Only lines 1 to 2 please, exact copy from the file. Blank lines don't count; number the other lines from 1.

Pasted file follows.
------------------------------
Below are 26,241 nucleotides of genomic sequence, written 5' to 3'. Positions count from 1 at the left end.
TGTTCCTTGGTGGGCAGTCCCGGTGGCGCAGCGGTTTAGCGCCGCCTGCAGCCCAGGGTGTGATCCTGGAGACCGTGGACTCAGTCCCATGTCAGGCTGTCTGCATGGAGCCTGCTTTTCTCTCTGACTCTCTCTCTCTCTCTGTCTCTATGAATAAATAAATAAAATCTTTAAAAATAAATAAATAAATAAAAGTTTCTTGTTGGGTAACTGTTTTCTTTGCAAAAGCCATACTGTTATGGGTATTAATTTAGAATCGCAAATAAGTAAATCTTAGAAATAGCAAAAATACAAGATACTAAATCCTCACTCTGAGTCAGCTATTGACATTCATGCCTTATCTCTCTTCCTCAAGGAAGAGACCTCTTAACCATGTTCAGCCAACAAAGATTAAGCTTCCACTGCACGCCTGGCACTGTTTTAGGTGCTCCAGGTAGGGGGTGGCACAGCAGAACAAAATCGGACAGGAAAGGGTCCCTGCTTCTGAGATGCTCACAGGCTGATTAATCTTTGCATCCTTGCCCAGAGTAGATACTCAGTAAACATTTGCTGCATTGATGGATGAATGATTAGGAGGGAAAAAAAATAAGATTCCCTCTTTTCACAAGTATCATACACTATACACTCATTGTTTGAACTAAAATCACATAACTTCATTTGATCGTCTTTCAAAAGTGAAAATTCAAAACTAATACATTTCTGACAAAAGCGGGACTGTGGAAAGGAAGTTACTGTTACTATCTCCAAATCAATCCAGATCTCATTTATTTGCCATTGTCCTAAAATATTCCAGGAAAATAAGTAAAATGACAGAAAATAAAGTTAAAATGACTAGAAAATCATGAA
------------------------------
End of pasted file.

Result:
Below are 26,241 nucleotides of genomic sequence, written 5' to 3'. Positions count from 1 at the left end.
TGTTCCTTGGTGGGCAGTCCCGGTGGCGCAGCGGTTTAGCGCCGCCTGCAGCCCAGGGTGTGATCCTGGAGACCGTGGACTCAGTCCCATGTCAGGCTGTCTGCATGGAGCCTGCTTTTCTCTCTGACTCTCTCTCTCTCTCTGTCTCTATGAATAAATAAATAAAATCTTTAAAAATAAATAAATAAATAAAAGTTTCTTGTTGGGTAACTGTTTTCTTTGCAAAAGCCATACTGTTATGGGTATTAATTTAGAATCGCAAATAAGTAAATCTTAGAAATAGCAAAAATACAAGATACTAAATCCTCACTCTGAGTCAGCTATTGACATTCATGCCTTATCTCTCTTCCTCAAGGAAGAGACCTCTTAACCATGTTCAGCCAACAAAGATTAAGCTTCCACTGCACGCCTGGCACTGTTTTAGGTGCTCCAGGTAGGGGGTGGCACAGCAGAACAAAATCGGACAGGAAAGGGTCCCTGCTTCTGAGATGCTCACAGGCTGATTAATCTTTGCATCCTTGCCCAGAGTAGATACTCAGTAAACATTTGCTGCATTGATGGATGAATGATTAGGAGGGAAAAAAAATAAGATTCCCTCTTTTCACAAGTATCATACACTATACACTCATTGTTTGAACTAAAATCACATAACTTCATTTGATCGTCTTTCAAAAGTGAAAATTCAAAACTAATACATTTCTGACAAAAGCGGGACTGTGGAAAGGAAGTTACTGTTACTATCTCCAAATCAATCCAGATCTCATTTATTTGCCATTGTCCTAAAATATTCCAGGAAAATAAGTAAAATGACAGAAAATAAAGTTAAAATGACTAGAAAATCATGAA